The 8 stupid mistakes every golfer makes. And how you can avoid them

All golfers make mistakes-even the best tour pros. On the following pages I’ll discuss eight of the most common mistakes I see average players make. But remember, I work on these same problems with Tiger Woods-things like faulty ball position, poor knee flex, putter deceleration and questionable course management.

We’re all human, so it’s natural that we make mistakes. Sometimes we think so much about swing mechanics that we don’t pay attention to obvious things like setup, which takes no athletic ability. Sometimes our egos make us think just because we reached a green with a 7-iron once, we can do it every time.

The key is to know what you can and can’t do, and don’t try the impossible. Be careful with your setup. Take more club. Play to the middle of the green. It’s simple: Avoid the stupid mistakes and you’ll shoot lower scores.


Wrong ball position

Your ball position dictates how you’ll start your swing. Too far forward, and your shoulders will aim left, you’ll take the club back outside and loop it under coming down, resulting in a block or hook. Too far back, and you’ll aim right, start inside, come over the top, and slice or pull the ball.

Position the ball even with your heart

On full shots, I believe in a constant ball position for every club-the ball even with your heart or shirt logo (right). As you go from shorter to longer clubs, you then just move your right foot away from the target to widen your stance.

With this ball position, your shoulders and hips (above) stay almost parallel to the target line (they may be open just a bit, because your right hand is farther away from you), and you’re more likely to start the club back properly. Even tour players sometimes lose a feel for ball position. Tiger and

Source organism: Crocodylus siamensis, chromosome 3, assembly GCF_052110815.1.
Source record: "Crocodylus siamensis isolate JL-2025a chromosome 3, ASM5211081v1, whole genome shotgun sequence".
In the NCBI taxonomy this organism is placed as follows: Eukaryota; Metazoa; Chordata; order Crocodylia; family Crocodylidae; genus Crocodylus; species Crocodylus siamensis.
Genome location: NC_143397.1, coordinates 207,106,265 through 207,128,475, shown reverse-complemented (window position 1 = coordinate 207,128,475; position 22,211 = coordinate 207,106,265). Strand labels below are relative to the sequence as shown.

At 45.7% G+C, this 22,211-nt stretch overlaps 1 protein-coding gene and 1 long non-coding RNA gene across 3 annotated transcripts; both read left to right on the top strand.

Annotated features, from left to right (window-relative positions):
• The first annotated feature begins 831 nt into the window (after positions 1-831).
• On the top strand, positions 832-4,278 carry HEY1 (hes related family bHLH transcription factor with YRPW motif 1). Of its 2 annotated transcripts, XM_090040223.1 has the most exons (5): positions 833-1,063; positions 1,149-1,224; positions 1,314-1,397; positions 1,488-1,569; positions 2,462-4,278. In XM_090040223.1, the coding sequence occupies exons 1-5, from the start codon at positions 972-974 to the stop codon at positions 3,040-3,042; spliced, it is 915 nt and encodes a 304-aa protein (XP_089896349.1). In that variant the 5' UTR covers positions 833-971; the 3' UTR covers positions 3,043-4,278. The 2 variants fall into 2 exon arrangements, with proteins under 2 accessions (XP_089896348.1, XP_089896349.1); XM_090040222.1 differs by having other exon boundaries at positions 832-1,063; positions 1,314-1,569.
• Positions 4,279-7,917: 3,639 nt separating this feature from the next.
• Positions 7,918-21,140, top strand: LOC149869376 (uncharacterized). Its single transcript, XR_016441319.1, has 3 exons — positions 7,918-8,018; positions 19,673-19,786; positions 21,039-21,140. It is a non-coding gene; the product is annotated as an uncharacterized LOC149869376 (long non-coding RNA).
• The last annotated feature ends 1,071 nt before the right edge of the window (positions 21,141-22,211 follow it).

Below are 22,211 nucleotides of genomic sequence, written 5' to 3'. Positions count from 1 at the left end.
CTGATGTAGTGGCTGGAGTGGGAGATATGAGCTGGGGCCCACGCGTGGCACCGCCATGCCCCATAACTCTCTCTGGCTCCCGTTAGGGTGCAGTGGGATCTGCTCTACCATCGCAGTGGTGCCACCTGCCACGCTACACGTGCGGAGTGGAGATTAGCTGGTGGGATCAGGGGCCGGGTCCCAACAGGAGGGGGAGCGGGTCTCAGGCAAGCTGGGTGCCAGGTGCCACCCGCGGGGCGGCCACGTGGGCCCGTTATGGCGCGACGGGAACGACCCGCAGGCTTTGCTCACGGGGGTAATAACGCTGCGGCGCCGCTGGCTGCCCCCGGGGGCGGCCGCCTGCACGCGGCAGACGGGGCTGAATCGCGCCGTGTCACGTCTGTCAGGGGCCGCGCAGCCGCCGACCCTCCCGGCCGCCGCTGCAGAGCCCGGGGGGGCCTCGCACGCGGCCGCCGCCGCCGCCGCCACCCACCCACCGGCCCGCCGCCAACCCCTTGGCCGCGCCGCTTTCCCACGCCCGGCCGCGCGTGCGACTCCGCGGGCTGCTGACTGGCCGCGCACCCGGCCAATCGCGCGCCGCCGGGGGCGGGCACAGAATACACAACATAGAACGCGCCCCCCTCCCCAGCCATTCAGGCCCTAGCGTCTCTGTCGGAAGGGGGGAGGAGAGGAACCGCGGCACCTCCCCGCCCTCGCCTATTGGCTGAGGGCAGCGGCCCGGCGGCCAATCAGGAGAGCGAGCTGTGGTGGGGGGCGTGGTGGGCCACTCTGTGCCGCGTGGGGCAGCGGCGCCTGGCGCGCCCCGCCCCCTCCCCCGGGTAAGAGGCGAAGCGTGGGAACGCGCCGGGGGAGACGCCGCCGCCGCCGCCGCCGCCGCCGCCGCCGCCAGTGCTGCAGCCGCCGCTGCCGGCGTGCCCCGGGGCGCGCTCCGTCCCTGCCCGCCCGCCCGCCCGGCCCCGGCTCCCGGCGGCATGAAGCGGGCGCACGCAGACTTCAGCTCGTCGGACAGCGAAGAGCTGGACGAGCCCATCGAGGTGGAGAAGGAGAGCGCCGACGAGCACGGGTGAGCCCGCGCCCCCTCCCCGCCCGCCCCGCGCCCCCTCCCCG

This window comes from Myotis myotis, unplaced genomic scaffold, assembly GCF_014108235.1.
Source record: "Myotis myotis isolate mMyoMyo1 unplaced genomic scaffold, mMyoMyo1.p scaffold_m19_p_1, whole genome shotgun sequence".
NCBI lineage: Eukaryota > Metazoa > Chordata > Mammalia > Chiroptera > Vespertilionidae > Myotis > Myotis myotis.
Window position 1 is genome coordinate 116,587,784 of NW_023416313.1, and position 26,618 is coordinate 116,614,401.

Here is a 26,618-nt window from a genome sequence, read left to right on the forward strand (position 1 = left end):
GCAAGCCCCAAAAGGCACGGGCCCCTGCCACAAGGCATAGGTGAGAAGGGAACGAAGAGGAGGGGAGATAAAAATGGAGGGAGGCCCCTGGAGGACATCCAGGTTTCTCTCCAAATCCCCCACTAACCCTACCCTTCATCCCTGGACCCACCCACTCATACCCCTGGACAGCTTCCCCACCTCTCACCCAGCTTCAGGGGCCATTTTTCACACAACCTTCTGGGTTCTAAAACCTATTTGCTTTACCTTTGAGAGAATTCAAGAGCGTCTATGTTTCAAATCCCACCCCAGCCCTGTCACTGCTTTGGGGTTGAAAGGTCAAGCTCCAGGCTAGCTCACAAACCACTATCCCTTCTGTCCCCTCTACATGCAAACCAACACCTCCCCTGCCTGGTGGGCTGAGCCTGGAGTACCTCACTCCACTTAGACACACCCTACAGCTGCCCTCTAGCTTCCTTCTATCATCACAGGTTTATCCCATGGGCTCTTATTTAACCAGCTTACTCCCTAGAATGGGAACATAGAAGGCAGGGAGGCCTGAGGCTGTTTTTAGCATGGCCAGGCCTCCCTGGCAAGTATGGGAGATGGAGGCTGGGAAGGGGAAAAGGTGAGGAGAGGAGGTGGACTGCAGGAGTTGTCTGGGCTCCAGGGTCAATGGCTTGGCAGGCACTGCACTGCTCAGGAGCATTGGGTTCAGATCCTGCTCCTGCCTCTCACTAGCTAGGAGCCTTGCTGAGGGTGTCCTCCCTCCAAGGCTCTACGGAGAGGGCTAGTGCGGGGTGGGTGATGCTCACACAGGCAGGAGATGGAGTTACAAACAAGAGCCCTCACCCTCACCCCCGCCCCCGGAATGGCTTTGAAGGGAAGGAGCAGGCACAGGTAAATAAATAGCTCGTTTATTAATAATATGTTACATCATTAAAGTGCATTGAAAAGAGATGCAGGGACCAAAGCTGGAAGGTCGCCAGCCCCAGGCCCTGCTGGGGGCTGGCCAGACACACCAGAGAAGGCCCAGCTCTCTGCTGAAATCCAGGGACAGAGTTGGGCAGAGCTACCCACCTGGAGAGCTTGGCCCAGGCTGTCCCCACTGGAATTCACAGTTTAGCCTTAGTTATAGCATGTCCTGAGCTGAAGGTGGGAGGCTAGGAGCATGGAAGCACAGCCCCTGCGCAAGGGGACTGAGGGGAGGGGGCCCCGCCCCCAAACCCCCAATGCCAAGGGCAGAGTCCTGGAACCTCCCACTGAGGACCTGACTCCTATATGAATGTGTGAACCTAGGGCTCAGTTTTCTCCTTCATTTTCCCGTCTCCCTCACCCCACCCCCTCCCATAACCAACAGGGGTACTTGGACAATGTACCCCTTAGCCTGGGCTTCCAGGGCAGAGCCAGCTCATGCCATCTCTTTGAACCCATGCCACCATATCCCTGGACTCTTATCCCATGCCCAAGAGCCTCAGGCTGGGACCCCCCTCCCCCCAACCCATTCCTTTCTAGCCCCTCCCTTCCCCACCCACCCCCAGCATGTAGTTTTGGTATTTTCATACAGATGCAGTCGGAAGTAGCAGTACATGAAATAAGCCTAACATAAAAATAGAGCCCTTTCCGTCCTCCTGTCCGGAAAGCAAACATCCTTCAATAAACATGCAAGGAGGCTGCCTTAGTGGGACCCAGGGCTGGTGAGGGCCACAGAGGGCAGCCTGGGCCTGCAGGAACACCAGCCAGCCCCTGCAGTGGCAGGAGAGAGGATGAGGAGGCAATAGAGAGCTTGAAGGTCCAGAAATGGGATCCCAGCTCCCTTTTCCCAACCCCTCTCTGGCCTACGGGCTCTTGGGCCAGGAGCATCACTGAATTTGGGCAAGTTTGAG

I work on it constantly.

MISTAKE #2: Poor takeaway

There are two faults you can make in the takeaway: You can pick the club up (near right), or you can pull it back inside (far right).

When you pick the club up, your left shoulder drops. You tilt but don’t really turn your shoulders. You hang on your left side, reverse pivot, and either top the ball or chunk it.

When you take the club back inside, your left arm goes out away from your body, and halfway back it’s above your right arm. The club goes behind your body, and you have to loop it up and over on the downswing, causing slices or pulls.

No: Picking the club up
No: Pulling the club inside

Drill: Clip the tee going back

I believe strongly in a one-piece takeaway. That means that until your hands are waist high, you maintain the triangle formed by your arms and shoulders at address. It helps to think about taking the club back low and slow. Here’s a good drill: Place a tee about a grip-length behind the ball, then try to clip the tee on your takeaway. That will help you learn a low one-piece takeaway.

A good takeaway: When your club is half-way back, the shaft should be exactly in line with your toes, and your right arm slightly higher than your left.

MISTAKE #3: The straight knee